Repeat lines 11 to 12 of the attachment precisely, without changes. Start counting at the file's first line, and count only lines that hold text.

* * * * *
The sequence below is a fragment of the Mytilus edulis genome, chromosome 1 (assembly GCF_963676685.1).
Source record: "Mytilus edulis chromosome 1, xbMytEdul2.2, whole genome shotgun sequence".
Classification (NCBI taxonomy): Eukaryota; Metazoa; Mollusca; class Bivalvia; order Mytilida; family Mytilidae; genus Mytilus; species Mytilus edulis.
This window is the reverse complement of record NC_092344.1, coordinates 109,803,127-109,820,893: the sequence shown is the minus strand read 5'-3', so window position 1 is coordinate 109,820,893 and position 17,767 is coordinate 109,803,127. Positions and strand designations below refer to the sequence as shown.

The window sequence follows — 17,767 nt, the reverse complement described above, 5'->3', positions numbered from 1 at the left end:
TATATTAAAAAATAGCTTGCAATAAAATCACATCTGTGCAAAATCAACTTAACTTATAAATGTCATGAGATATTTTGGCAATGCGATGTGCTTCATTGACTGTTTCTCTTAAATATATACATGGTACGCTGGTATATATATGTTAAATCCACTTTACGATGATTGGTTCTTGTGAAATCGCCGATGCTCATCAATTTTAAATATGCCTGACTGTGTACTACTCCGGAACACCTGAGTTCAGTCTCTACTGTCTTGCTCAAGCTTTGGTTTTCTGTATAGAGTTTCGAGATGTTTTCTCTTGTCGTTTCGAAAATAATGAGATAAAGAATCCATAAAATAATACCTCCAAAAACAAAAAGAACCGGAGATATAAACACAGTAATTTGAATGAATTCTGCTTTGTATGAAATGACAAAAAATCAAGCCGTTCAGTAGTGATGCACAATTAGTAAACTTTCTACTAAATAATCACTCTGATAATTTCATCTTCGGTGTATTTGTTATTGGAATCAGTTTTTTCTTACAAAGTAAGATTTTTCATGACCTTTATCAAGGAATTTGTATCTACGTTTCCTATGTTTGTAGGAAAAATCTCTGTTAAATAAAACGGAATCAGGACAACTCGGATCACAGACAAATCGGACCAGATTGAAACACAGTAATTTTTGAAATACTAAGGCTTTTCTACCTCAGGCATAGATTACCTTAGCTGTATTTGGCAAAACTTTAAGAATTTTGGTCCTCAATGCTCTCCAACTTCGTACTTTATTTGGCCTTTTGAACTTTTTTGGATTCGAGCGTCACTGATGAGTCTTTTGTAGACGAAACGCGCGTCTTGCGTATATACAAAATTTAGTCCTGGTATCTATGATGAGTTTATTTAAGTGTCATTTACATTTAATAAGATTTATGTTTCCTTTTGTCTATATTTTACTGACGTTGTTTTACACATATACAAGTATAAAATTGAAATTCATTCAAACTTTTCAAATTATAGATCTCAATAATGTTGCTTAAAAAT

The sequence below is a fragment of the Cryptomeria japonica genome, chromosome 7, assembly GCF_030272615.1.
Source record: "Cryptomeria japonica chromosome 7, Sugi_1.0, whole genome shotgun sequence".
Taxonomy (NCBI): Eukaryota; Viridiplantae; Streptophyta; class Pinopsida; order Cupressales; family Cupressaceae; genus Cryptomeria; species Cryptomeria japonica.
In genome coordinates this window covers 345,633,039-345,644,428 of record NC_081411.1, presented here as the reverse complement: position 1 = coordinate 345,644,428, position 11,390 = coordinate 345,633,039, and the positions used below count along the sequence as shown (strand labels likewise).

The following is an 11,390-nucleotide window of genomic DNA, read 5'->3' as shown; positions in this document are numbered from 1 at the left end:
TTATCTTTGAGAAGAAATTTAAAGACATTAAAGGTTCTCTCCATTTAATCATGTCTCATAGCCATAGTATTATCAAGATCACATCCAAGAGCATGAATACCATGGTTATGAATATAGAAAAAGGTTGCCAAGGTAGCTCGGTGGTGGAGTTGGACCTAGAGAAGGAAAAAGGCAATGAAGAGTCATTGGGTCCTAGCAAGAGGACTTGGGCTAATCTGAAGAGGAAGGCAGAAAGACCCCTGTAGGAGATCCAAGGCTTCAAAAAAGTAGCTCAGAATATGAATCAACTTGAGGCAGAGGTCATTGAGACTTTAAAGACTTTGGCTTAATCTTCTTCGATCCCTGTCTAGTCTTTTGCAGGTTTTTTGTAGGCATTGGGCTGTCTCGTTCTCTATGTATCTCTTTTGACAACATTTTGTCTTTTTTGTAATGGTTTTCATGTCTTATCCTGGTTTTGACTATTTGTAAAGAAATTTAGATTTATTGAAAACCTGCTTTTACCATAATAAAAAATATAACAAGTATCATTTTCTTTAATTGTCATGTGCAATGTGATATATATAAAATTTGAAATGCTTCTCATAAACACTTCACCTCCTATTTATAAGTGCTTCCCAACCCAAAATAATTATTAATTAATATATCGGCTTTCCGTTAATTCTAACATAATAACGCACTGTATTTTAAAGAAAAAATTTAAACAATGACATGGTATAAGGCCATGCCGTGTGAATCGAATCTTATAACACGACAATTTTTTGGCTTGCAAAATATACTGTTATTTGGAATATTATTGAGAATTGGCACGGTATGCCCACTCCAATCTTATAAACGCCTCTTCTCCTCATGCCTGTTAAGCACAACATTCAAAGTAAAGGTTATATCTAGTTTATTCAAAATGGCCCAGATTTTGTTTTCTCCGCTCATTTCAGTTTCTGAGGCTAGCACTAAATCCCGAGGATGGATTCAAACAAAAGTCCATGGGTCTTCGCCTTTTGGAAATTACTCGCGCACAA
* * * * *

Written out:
The following is an 11,390-nucleotide window of genomic DNA, read 5'->3' as shown; positions in this document are numbered from 1 at the left end:
TTATCTTTGAGAAGAAATTTAAAGACATTAAAGGTTCTCTCCATTTAATCATGTCTCATAGCCATAGTATTATCAAGATCACATCCAAGAGCATGAATACCATGGTTATGAATATAGAAAAAGGTTGCCAAGGTAGCTCGGTGGTGGAGTTGGACCTAGAGAAGGAAAAAGGCAATGAAGAGTCATTGGGTCCTAGCAAGAGGACTTGGGCTAATCTGAAGAGGAAGGCAGAAAGACCCCTGTAGGAGATCCAAGGCTTCAAAAAAGTAGCTCAGAATATGAATCAACTTGAGGCAGAGGTCATTGAGACTTTAAAGACTTTGGCTTAATCTTCTTCGATCCCTGTCTAGTCTTTTGCAGGTTTTTTGTAGGCATTGGGCTGTCTCGTTCTCTATGTATCTCTTTTGACAACATTTTGTCTTTTTTGTAATGGTTTTCATGTCTTATCCTGGTTTTGACTATTTGTAAAGAAATTTAGATTTATTGAAAACCTGCTTTTACCATAATAAAAAATATAACAAGTATCATTTTCTTTAATTGTCATGTGCAATGTGATATATATAAAATTTGAAATGCTTCTCATAAACACTTCACCTCCTATTTATAAGTGCTTCCCAACCCAAAATAATTATTAATTAATATATCGGCTTTCCGTTAATTCTAACATAATAACGCACTGTATTTTAAAGAAAAAATTTAAACAATGACATGGTATAAGGCCATGCCGTGTGAATCGAATCTTATAACACGACAATTTTTTGGCTTGCAAAATATACTGTTATTTGGAATATTATTGAGAATTGGCACGGTATGCCCACTCCAATCTTATAAACGCCTCTTCTCCTCATGCCTGTTAAGCACAACATTCAAAGTAAAGGTTATATCTAGTTTATTCAAAATGGCCCAGATTTTGTTTTCTCCGCTCATTTCAGTTTCTGAGGCTAGCACTAAATCCCGAGGATGGATTCAAACAAAAGTCCATGGGTCTTCGCCTTTTGGAAATTACTCGCGCACAA